Most of the products and spaces we are using need energy and as a result of this have a heating or cooling technology integrated. If you stand quietly just about anywhere and you are likely to hear a fan running - in the computer you are using, in the air conditioning unit of the building you are in, and throughout the water, air, and electrical systems upon which the city around you depends. Fans and other rotational devices are a major part of the human built environment, and a major component of our total energy usage.
People have been building fans or similar mechanical devices for centuries and these days most of them are powered by electricity. In nature however flowing fluids, gases, and heat follow a common geometric pattern that differs in shape from conventional human-made rotors. Nature moves water and air using a logarithmic or exponentially growing spiral, as commonly seen in seashells. This pattern shows up everywhere in nature: in the curled up trunks of elephants and tails of chameleons, in the pattern of swirling galaxies in outer space and kelp in ocean surf, and in the shape of the cochlea of our inner ears and our own skin pores.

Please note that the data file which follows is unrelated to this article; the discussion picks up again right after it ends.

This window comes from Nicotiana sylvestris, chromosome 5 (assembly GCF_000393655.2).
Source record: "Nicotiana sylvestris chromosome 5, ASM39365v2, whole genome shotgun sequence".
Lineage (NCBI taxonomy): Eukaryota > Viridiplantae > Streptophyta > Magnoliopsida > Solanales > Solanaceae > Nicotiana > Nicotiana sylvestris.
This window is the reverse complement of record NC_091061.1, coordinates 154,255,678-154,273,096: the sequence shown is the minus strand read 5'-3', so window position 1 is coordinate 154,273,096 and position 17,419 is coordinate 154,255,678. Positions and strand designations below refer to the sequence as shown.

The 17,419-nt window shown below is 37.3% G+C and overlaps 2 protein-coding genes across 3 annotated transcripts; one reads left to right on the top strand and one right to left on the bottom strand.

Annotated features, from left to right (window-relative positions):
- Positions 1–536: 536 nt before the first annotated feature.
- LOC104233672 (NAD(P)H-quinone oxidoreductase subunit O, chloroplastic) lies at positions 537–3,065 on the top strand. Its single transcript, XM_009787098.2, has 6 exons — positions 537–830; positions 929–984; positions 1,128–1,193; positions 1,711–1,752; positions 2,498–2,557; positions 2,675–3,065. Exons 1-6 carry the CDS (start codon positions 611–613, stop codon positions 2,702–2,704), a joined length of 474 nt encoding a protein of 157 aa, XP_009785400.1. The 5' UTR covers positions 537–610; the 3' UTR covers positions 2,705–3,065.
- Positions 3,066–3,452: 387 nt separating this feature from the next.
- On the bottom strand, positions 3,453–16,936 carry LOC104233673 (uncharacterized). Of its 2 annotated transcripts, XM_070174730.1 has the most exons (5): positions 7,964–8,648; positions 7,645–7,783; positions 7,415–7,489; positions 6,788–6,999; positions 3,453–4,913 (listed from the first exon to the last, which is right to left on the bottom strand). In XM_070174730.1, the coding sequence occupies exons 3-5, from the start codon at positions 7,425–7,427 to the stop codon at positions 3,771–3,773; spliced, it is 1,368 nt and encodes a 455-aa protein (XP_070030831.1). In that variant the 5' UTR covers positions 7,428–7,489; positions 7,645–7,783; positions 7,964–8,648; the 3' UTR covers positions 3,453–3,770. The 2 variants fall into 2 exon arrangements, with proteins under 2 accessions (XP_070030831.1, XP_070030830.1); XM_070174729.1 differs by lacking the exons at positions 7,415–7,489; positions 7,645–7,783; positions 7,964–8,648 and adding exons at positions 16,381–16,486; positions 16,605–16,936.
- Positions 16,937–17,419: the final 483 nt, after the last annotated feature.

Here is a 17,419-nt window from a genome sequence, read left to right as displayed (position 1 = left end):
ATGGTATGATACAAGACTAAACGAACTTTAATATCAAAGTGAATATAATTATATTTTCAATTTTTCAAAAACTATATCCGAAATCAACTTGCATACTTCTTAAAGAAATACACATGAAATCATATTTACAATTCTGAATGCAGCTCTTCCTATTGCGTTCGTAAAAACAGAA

Over the last years the new science of biomimicry has been emerging. Biomimicry studies nature's most successful solutions and then uses what it learns from these solutions to address human problems. On the back of this research companies -